Current Business Problems: Case Studies: Lehman Brothers, British Petroleum, Monsanto, Merck, …

At least two of the four posts required should be in the form of replies to fellow classmates in threads other than your own.
Each of your replies should be at least 200 words and informed by the required course material. As such, the replies must have citations and references in APA notation. Your list of references for each reply should include all of the course material that has informed your reply, in addition to any research that you have obtained on your own.
Your replies should focus on the specific examination presented by your fellow student and these should include an examination of whether or not the characteristics of the ethical theory and/or economic system were identified well, and whether or not their application and analysis were also carried out successfully. Providing such an examination is not an attack on your fellow student but an attempt to work together with your fellow student toward the better understanding of the ethical theories employed, as well as their application.

1st post “I buried my face in the loads of material we were assigned for our case study. With my strong suit being finance, I elected to choose the Lehman Brothers bankruptcy and the subsequent financial collapse in September 2008. There are multiple factors that contributed to what was known as the subprime mortgage collapse which involved the investment banks Bear Sterns, Lehman Brothers and Merrill Lynch as well as insurance firm AIG (Cochrane, 2009). Most notably was the engagement of the preceding firms engaging in packaging groups of subprime mortgages into securities that were then traded on the stock market. This is similar to swapping cash into chips at the casino – people lost focus on what they were actually buying and these mortgage backed securities took on a life of their own (Swedburg, 2010). Subprime mortgages, which are no longer permitted in the industry, allowed banks to distribute their riskiest assets into marketable securities which reduced their exposure.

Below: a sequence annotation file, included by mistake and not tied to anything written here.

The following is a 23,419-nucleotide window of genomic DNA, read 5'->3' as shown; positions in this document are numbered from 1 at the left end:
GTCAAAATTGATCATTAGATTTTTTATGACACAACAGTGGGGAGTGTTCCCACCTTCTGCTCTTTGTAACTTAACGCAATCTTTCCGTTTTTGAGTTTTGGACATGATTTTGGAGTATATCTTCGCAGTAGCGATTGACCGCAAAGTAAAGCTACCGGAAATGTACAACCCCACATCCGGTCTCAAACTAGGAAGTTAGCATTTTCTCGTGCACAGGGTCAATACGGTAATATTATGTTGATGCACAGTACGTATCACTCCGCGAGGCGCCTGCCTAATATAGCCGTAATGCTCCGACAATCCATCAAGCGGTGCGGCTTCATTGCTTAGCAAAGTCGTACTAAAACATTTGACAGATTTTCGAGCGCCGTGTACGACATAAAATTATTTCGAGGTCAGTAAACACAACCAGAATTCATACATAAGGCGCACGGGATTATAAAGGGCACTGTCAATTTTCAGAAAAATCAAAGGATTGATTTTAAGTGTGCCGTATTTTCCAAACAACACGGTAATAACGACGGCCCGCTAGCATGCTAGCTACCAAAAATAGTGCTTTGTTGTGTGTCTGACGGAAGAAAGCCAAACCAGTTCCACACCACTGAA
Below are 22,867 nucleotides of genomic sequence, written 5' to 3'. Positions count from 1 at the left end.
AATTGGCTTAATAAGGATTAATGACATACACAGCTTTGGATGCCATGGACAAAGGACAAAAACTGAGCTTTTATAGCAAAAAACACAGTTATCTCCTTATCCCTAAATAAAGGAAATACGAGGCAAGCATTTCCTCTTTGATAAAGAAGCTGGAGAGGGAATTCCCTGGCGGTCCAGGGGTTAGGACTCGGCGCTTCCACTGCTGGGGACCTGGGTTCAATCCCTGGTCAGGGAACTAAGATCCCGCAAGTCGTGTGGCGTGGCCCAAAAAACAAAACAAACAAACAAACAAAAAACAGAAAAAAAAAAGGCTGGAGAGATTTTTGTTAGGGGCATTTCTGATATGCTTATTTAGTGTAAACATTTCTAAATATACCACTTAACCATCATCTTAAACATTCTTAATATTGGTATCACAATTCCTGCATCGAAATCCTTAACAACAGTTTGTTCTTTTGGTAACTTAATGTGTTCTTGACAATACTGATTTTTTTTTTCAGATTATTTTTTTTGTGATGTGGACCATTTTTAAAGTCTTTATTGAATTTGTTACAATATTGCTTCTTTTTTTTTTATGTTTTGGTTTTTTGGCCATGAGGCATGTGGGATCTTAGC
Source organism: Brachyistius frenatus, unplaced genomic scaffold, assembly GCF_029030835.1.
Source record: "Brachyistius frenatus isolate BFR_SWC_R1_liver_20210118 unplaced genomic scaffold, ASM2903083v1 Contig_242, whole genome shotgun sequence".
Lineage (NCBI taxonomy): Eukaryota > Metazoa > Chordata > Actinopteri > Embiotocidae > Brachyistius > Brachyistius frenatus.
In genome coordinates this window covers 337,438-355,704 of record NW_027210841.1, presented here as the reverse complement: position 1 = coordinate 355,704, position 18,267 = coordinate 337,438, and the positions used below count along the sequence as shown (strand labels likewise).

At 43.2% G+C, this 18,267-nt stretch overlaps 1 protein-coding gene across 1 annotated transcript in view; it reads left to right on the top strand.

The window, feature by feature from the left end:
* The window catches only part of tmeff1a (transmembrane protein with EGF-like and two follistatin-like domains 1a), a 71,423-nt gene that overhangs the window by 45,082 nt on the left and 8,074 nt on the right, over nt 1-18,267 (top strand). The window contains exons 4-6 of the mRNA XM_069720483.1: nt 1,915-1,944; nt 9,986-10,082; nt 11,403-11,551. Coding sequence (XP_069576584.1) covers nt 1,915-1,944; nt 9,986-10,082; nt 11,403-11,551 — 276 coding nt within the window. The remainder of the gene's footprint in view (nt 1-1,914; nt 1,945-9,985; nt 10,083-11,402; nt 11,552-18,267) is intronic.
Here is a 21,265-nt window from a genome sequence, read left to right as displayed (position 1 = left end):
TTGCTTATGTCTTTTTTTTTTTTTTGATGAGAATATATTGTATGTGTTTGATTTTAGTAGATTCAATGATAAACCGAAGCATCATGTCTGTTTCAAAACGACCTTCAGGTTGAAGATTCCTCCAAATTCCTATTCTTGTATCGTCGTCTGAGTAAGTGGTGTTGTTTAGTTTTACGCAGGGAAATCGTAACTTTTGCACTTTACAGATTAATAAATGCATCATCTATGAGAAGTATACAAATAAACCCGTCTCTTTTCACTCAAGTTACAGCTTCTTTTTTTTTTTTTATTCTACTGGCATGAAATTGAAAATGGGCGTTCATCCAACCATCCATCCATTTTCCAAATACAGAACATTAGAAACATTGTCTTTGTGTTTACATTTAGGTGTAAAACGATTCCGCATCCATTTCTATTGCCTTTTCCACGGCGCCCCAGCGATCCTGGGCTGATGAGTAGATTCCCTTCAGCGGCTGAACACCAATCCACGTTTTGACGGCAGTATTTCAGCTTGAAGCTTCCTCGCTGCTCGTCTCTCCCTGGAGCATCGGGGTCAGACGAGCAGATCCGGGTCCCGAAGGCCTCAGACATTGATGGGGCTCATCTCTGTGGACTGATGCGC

My focus for the issue with the Lehman Bankruptcy, and the behavior of many large banking institutions during the 2008 financial crisis, is that these banks should not be permitted to pass debt amongst each other’s balance sheets. Since the United States is a capitalist society, corporations always seek to maximize profits with the least amount of risk for selfish reasons. The CEOs and executives are charged with maximizing return to shareholders while also protecting their jobs by managing downside risk (Friedman, 1970). Large banks are governed by the Fed so they are bound to the central bank’s rates and regulations while hedge funds answer to the SEC, which creates a financial grey area, and it allows banks to distribute credit and default swaps off their balance sheets and into hedge funds portfolios which ultimately end up traded on the stock exchange (Zingales, 2008). 
Thesis: Restricting banks from trading debt with each other will reduce the risk of bank default and prevent broad losses among investors and markets.  
Like most of my us, I will be choosing utilitarianism because it best aligns with what I perceive to a moral best case scenario. Due unto others what you wish would done to you and always seek the maximum happiness a least amount of pain for an ethical outcome. Virtue ethics rely too much on an individual’s teaching which can be subjective and based on culture or religion. Also Deontology is too rooted in the categorical imperative which essentially indicates there is always a right choice that everyone should be regulated by (Fieser, 2015). 
Utilitarianism can be applied to my thesis in multiple ways, but most importantly limiting pain for investors is a moral good which should regulate banking ethics. By allowing banks to spread their own risky decisions and investments within the banking system they expose more people to the risky assets which could lead to bankruptcy and investment losses like those experienced in the financial crisis. Firms like Lehman Brothers were permitted to take on loans and risks that small investors, like myself, would be denied from engaging in. This gives the hedge funds an unfair advantage over me because they are now less exposed to default by securitizing subprime mortgages while simultaneously exposing me to more risk. This is fundamentally what happened in the financial crisis, regular investors where punished by the panic of the markets and the bankruptcy of Lehman which lost north of $600 billion for its share and bond holders (Swedburg, 2010). If the actors in the mortgage-backed security industry had considered the outcome potential for regular people then they would have realized the ethical conflicts surrounding these business practices.